Explanation: So I approached this drawing thinking about Dürer's ever-present rhinoceros. Dürer's rhino is a landmark in the history of art and – more importantly for me – in the history of printmaking. Perhaps more broadly, it is a landmark in the history of science and knowledge. It accordingly serves as the cover illustration of Susan Dackerman's exhibition catalogue Prints and the Pursuit of Knowledge. I take this print as a teaching point every time I talk about the history of prints and the power of images, especially in terms of multiples.
(Dürer's Rhinoceros, via wikipedia)
It remains the quintessential image of a rhinoceros. Despite its inaccuracies, this image was powerful enough to shape the very idea of 'rhinocerosness' for hundreds of years after its production. One can read the wikipedia article (yes, it has its own article) for the whole story, but suffice it to say that this image – apart from looking super cool – changed the history of art, science, and knowledge itself.
And it is still effecting images of rhinos, and artists interested in interpreting Dürer's work in countless ways:
So I thus knew that I too would pay homage to Dürer. I first considered showing a more realistic rhinoceros removing the armor plates that Dürer has applied, as if he were wearing a suit of armor. This website is pretty exciting in showing the armor in its constituent parts. I then was thinking about more anthropomorphic rhinoceroses, and remembered Rocksteady, the constant companion of Bepop, from the Teenage Mutant Ninja Turtles. I remember him from the cartoon, but it occurs to me that I might have had his action figure as well. I can't remember for sure.
Rocksteady (via TMNTpedia)
So I sketched out the body first on paper, then traced it onto the wacom tablet, giving me a basic outline. Since it was a sketch, at this point I hadn't added any of the clothes, but he was posed holding the gun. Then I started adding skin textures. Eventually, I had added textures to the whole thing, but hadn't added the clothes yet. This was more or less the third image posted above. At that point, I knew I wanted to post a version with all the textures visible, but the gun felt too violent, especially given what happens to rhinos in the wild, and other issues with guns happening right now in America. So I added the "Bang" to neutralize that. But it wasn't enough. I forgot about it and moved on to adding the clothes, which went well. I didn't go as far as giving him cargo pants and combat boots, but I still think it reads as Rocksteady without those, especially with the dangling turtle shell at his hips (what was that all about anyways?). Anyways, after having completed the full Rocksteady outfit, I decided to return and remove the gun (first image). It results in a somewhat awkward stance, but I am glad I did it. It is better than a rhino holding a gun for no reason. The monogram was added last, obviously inspired by / derived from Dürer's own. I also briefly considered adding a version of the Dürer rhino as a Judoon soldier from Doctor Who, but decided it would be too much work, and would cover up all the exciting textures anyways. So alas, no Judoon.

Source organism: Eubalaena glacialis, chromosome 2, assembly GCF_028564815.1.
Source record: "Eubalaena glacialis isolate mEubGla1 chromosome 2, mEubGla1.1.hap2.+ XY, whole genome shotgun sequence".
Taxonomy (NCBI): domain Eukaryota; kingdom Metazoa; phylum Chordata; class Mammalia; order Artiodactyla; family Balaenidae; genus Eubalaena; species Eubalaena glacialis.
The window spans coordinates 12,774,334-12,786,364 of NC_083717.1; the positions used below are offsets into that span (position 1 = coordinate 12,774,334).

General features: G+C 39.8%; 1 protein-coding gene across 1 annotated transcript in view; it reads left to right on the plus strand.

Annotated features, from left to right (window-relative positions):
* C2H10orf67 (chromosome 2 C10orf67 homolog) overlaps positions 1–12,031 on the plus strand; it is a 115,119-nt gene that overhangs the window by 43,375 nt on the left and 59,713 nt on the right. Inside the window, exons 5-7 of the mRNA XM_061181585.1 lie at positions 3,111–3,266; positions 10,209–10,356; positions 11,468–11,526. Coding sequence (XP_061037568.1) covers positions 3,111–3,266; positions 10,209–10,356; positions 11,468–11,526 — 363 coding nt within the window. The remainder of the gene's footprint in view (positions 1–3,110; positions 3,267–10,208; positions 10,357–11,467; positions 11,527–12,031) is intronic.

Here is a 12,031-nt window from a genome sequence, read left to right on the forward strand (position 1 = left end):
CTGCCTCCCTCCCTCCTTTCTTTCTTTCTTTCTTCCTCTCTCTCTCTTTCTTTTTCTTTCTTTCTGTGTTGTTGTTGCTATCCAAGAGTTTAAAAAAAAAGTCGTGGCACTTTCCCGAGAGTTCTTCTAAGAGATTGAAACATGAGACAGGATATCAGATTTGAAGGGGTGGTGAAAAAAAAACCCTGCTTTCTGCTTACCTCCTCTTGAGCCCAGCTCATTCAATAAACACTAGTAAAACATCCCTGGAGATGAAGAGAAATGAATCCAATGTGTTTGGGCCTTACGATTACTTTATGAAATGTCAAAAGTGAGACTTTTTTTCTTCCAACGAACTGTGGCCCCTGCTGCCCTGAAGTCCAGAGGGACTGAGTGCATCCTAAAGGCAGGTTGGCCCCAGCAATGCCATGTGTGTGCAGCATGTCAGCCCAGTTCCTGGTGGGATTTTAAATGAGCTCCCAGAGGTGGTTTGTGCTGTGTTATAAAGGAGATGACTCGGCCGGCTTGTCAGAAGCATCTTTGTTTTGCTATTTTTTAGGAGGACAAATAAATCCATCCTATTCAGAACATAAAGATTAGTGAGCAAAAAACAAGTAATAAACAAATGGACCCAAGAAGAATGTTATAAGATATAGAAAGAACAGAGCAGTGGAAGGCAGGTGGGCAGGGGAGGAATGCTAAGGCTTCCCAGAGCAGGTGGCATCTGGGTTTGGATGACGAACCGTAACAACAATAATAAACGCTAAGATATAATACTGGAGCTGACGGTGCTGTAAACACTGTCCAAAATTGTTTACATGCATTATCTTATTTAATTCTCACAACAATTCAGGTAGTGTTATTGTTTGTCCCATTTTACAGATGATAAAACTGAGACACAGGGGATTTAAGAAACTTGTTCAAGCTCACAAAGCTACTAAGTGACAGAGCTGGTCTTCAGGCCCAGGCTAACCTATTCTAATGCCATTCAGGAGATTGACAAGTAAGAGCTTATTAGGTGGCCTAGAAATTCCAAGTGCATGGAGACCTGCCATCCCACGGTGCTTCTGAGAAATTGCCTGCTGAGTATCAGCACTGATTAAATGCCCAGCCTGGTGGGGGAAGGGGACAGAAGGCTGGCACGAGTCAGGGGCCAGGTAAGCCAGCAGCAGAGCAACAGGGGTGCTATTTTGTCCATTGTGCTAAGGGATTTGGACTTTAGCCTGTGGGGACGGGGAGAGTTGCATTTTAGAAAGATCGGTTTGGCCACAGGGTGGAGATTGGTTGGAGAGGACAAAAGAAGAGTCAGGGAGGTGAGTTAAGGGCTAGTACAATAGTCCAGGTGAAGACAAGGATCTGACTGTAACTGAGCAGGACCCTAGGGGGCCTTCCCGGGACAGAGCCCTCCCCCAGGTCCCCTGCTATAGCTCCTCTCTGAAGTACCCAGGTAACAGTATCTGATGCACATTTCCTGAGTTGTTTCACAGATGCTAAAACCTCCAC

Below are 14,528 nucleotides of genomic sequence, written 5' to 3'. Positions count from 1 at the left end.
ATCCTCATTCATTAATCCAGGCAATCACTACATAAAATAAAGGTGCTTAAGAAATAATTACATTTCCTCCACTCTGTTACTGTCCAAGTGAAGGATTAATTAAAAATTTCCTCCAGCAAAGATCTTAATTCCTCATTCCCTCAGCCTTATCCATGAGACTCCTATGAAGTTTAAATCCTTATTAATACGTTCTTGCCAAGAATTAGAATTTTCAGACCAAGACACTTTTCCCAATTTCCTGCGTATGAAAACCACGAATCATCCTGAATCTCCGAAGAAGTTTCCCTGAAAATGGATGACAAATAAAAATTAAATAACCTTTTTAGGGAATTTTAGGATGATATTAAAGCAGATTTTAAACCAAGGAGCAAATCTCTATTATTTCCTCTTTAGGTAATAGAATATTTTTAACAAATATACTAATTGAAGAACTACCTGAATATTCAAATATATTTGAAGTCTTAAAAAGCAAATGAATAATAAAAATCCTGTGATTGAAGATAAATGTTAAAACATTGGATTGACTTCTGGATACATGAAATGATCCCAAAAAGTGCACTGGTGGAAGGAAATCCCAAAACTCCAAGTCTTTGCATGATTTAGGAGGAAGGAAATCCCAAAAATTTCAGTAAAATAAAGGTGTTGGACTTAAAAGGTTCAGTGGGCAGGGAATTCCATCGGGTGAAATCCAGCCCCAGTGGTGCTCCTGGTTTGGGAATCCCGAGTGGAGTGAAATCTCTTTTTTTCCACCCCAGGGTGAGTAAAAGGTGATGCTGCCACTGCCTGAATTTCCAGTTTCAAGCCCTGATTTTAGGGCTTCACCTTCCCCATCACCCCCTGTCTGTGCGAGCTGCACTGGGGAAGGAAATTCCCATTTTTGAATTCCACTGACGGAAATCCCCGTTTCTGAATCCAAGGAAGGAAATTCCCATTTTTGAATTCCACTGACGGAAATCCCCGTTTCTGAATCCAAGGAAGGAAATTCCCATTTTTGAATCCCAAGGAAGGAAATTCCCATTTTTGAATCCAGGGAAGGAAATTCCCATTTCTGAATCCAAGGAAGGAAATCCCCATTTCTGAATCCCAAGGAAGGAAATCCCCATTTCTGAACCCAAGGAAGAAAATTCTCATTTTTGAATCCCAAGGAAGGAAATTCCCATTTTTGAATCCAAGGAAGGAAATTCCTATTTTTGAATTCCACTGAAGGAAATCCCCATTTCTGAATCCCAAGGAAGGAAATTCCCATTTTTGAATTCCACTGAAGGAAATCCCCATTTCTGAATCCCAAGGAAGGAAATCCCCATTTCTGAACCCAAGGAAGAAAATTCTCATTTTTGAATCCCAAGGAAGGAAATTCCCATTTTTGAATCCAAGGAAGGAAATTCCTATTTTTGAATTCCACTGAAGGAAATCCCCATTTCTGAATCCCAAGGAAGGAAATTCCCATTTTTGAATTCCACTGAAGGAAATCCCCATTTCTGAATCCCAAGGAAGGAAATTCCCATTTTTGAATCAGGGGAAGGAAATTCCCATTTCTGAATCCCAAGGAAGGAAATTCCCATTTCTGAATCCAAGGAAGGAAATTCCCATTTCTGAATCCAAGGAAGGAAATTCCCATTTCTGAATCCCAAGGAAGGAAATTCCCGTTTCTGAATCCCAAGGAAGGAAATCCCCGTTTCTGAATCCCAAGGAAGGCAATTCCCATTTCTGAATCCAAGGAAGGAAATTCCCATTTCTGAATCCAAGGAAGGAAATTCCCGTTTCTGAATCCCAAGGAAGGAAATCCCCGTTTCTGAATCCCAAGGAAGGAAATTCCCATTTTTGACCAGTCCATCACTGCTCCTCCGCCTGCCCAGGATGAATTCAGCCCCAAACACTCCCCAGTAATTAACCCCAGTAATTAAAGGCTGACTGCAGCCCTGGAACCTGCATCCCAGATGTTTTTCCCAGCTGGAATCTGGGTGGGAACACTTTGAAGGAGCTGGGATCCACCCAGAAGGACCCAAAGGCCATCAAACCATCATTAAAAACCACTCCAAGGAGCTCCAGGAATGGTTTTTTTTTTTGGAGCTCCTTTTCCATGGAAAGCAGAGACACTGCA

Devonian period jawless fish with a hard shell front half.
I'm not really sure how its mouth works.
Also, I rediscovered some texture brushes I used to use,
and so you will be seeing some of those in the next few.
Also, I am pretty proud of the water texture, which was
done with a regular brush at low opacity, and then filtered
with blur and sharpness until it looked as it does here.
Surprisingly successful in its verisimilitude.
Here are the first few pages of The Alchemist, the comic from the previous post. As you can see, the further along in the comic I illustrated, the more complex the drawing style got, to where the first page was about one night's work, the second page was maybe two days' work, and the third, unfinished page was already at about four days' work. And at that point I hadn't even reached the introduction of the protagonist. So the project seemed to be getting a little out of hand, in terms of how long it would have taken. Potentially it is something I can return to at any point, but we will see what happens. In any case, you can see the progression of style to be more realistically rendered, especially comparing the human figures. As mentioned in the previous post, the text and dialogue were written by a collaborator, Jonathan Martin.
Most of the panels on this page are unresolved, both in terms of composition and finish. I wasn't really sure how to integrate everything, especially in horizontal compositions when I wanted two characters interacting (in communion), which felt like it needed a more vertical slant.
Jun Nakamura is a student, scholar, artist, and designer from Hebron, Kentucky. He is a doctoral student in art history at the University of Michigan.
All images copyright Jun Nakamura unless otherwise noted.